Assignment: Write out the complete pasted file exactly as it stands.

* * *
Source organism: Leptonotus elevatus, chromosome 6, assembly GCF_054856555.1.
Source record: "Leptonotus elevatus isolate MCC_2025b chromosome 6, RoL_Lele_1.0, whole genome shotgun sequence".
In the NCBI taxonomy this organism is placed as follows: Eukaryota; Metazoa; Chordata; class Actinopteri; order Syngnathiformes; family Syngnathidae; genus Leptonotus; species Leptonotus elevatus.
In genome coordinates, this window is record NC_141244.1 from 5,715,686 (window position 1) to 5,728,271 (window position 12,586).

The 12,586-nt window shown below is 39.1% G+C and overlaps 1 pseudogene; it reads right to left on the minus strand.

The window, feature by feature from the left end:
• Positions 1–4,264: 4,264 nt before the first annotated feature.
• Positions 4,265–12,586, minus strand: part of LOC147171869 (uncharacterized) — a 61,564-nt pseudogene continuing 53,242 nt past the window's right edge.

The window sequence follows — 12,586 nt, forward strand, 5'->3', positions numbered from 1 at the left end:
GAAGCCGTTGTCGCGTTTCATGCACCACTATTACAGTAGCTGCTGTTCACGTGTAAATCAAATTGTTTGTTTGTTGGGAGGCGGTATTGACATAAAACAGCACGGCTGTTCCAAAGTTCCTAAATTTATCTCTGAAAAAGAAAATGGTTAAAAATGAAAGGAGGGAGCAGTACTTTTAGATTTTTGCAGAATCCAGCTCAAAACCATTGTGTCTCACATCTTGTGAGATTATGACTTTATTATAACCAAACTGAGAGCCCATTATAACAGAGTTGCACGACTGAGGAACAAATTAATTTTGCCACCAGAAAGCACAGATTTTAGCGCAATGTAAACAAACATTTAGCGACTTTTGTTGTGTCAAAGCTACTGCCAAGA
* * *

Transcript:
Source organism: Leptonotus elevatus, chromosome 6, assembly GCF_054856555.1.
Source record: "Leptonotus elevatus isolate MCC_2025b chromosome 6, RoL_Lele_1.0, whole genome shotgun sequence".
In the NCBI taxonomy this organism is placed as follows: Eukaryota; Metazoa; Chordata; class Actinopteri; order Syngnathiformes; family Syngnathidae; genus Leptonotus; species Leptonotus elevatus.
In genome coordinates, this window is record NC_141244.1 from 5,715,686 (window position 1) to 5,728,271 (window position 12,586).

The 12,586-nt window shown below is 39.1% G+C and overlaps 1 pseudogene; it reads right to left on the minus strand.

The window, feature by feature from the left end:
• Positions 1–4,264: 4,264 nt before the first annotated feature.
• Positions 4,265–12,586, minus strand: part of LOC147171869 (uncharacterized) — a 61,564-nt pseudogene continuing 53,242 nt past the window's right edge.

The window sequence follows — 12,586 nt, forward strand, 5'->3', positions numbered from 1 at the left end:
GAAGCCGTTGTCGCGTTTCATGCACCACTATTACAGTAGCTGCTGTTCACGTGTAAATCAAATTGTTTGTTTGTTGGGAGGCGGTATTGACATAAAACAGCACGGCTGTTCCAAAGTTCCTAAATTTATCTCTGAAAAAGAAAATGGTTAAAAATGAAAGGAGGGAGCAGTACTTTTAGATTTTTGCAGAATCCAGCTCAAAACCATTGTGTCTCACATCTTGTGAGATTATGACTTTATTATAACCAAACTGAGAGCCCATTATAACAGAGTTGCACGACTGAGGAACAAATTAATTTTGCCACCAGAAAGCACAGATTTTAGCGCAATGTAAACAAACATTTAGCGACTTTTGTTGTGTCAAAGCTACTGCCAAGA